Foam Rolling Myths - Physio Penrith
Foam Rolling Myths - Why Foam Rolling Doesn't Work
Foam rolling doesn't break up adhesions nor does it loosen up tight muscles
Most people think foam rolling works by breaking up adhesions in soft tissue like knots or trigger points or that it is making muscles and fascia less stiff and less tight. Other theories include increased blood flow, temperature change and fluid exchange and altered muscle architecture.
Then we have Neurological effects such as analgesia from stimulating our mechanoreceptors, altering our pressure pain sensitivity, providing a diffuse noxious inhibitory control from the degree of pressure applied, and changing muscle amplitude.
And finally we have the psychobiological effects such as the release of endorphins and THE PLACEBO EFFECT. This is one that is often heavily ignored and not factored in when you talk to the vast majority on this topic - but we actually have a substantial amount of evidence supporting this category of effects.
These are the four main categories that research has chunked as the possible effects that we see occur with foam rolling:
Fortunately we’ve had research try to dig deeper into these and examine which ones are possible, which ones have more of an effect, and which are not likely occurring or doing much of anything.
, stretch tolerance
This study certainly appeals to our bias of what a waste of time stretching is. The authors investigated the relationship between running economy (running faster while expending less energy) and lower body flexibility. They used the old sit and reach test to measure flexibility of the lower body.
The results suggest that the least flexible runners are also the most economical! So stretching and attempting to become more flexible negatively affects running performance.
Some research supported stretching truths:
At Sydney Muscle & Joint Clinic our avoidance of using stretching is based on these key scientific features:
Load builds capacity: most of rehab is (or should be) just “load management” — applying progressive load to increase the resilience of the injured or damaged tissue in each phase of recovery. Stretching obviously doesn’t have much to contribute to load management.
Stretching improves your tolerance: any gains thought to be due to stretching is probably due to an increase in tolerance of stretch, and that’s all. It’s one of many clues suggesting that stretch tolerance is the secret sauce in flexibility. You provide a noxious, uncomfortable sensation during a stretch and your brain perceives this threat. When it realises it is of no consequence, our brains send out an inhibitory neuron to dull the sensation and we perceive this as a therapeutic benefit. In other words, muscle (probably) doesn’t change, especially in response to an average stretching regimen … but our willingness to elongate it probably does. This is clearly supported by some research.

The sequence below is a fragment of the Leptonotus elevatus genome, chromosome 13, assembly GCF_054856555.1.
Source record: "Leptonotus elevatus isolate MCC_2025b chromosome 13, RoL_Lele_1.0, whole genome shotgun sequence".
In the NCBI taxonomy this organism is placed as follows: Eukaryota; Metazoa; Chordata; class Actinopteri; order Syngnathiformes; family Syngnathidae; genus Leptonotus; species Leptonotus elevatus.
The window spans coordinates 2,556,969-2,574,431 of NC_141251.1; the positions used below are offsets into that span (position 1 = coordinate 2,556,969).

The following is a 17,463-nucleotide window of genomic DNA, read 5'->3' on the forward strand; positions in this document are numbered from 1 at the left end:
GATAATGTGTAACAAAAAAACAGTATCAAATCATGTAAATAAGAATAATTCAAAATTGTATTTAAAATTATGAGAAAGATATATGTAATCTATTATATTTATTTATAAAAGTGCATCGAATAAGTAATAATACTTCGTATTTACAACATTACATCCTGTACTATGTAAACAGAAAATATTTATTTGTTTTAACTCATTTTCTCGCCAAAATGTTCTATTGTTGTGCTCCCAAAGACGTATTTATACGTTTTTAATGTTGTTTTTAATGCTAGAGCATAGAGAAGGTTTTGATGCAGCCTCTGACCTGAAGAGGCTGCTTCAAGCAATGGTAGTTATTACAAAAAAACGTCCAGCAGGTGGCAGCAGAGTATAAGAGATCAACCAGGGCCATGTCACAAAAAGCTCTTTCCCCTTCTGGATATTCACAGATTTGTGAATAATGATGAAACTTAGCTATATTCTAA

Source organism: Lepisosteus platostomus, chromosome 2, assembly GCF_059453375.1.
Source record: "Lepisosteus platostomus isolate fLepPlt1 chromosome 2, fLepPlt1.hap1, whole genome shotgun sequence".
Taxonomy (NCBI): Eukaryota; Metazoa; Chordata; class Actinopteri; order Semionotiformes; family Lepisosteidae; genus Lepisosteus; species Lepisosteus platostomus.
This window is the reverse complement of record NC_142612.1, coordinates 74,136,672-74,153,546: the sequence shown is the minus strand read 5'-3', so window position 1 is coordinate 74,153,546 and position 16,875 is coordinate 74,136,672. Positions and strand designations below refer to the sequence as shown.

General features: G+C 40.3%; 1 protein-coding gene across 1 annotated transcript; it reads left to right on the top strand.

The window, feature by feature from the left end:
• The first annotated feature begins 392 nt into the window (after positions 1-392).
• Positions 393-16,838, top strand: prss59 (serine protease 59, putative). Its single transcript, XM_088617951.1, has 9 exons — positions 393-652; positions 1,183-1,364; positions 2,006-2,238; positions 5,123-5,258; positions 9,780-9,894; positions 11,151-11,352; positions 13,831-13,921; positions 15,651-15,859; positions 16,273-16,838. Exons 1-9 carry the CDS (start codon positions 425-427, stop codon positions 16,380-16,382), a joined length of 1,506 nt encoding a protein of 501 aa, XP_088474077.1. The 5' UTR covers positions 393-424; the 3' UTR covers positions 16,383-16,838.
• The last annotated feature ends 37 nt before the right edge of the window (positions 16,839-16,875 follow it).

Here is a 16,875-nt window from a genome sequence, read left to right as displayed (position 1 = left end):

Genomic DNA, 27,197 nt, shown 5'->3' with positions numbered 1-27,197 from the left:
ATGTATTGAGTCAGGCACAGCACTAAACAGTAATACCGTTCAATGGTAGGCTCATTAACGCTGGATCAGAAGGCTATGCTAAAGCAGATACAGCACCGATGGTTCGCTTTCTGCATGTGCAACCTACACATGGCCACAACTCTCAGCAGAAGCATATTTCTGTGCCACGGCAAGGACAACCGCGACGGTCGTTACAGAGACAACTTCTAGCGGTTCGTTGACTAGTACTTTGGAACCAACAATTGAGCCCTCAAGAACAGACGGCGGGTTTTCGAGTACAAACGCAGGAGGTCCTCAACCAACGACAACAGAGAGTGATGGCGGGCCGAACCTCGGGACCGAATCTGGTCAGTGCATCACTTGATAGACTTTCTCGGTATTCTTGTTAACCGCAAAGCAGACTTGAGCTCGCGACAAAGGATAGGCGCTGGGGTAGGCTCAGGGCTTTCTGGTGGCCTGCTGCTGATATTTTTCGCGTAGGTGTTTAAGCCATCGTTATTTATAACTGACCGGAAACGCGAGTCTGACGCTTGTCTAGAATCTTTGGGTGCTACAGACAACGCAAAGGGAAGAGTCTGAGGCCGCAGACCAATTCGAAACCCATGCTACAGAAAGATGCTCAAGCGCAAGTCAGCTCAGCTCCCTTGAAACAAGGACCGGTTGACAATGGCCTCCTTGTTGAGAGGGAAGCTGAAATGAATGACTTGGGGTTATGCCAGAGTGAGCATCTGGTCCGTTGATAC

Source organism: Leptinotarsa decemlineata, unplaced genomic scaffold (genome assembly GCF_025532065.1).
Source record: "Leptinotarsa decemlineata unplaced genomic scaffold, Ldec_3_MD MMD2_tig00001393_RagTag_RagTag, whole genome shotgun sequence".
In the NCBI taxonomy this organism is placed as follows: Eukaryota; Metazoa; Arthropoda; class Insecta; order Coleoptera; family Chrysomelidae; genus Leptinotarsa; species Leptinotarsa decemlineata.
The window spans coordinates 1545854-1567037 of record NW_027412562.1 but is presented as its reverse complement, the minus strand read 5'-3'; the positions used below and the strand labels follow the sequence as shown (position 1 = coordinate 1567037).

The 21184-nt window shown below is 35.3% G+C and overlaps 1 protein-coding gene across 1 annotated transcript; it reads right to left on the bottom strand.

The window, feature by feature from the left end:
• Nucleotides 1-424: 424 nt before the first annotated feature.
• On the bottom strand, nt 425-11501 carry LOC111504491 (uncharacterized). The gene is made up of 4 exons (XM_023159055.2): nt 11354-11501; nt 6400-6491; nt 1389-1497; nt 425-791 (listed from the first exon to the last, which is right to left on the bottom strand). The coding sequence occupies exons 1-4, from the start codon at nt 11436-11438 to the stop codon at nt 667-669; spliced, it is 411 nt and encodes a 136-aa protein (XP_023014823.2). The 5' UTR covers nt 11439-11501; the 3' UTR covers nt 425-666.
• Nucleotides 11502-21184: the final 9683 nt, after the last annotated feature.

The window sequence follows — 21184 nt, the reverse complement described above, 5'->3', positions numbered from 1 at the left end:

Anatomy has its limits: deeper hip sockets, longer parts of the vertebra, tighter connective tissue, are all examples of anatomical variants that will impact stretching and make certain muscle groups mechanically impossible to stretch.
PNF stretching: which involves the contract-relax (CR) method, was investigated in a 2011 study with results showing with or without a contraction, the result was the same: a slight increase.
Stretching for back pain: a common treatment is stretching hamstrings to treat back pain, but it is not effective, because there’s no correlation between back pain and how the hamstrings are behaving in the first place.
Stretching for tendon pain: tendons change only in response to long term “just right” loading (or exercise) and actually get super annoyed with compressive load most often seen in stretching.
It feels good: the only and best reason for stretching.
Stretching to warm up: you can't warm muscles up by stretching, it's like trying to cook a steak by pulling on it. Overwhelming evidence in this study showed that stretch durations of 30-45 seconds imparted no significant effect
Stretching for back pain is old world, not supported by research and can actually irritate your low back.
Most back pain presentations have what we call "flexion intolerance", this means your pain is irritated by prolonged sitting, driving and repeated bending. Bending of lumbar flexion will irritate you back pain, so why would you do a hamstring stretch that places your irritable back in a bent position? It's madness and should be done or prescribed by a physiotherapist.
Find out the directional preference of your low back during painful episodes and focus on these movements.
stretching provides NO benefit and should not be utilised unless you do it to feel good.
"...current findings indicate a link between increased tolerance to stretch, pain inhibition and shows us that stretching doesn't work by lengthening muscles, but by inhibiting the uncomfortable sensation of stretching - tricking us that the stretch has been of benefit"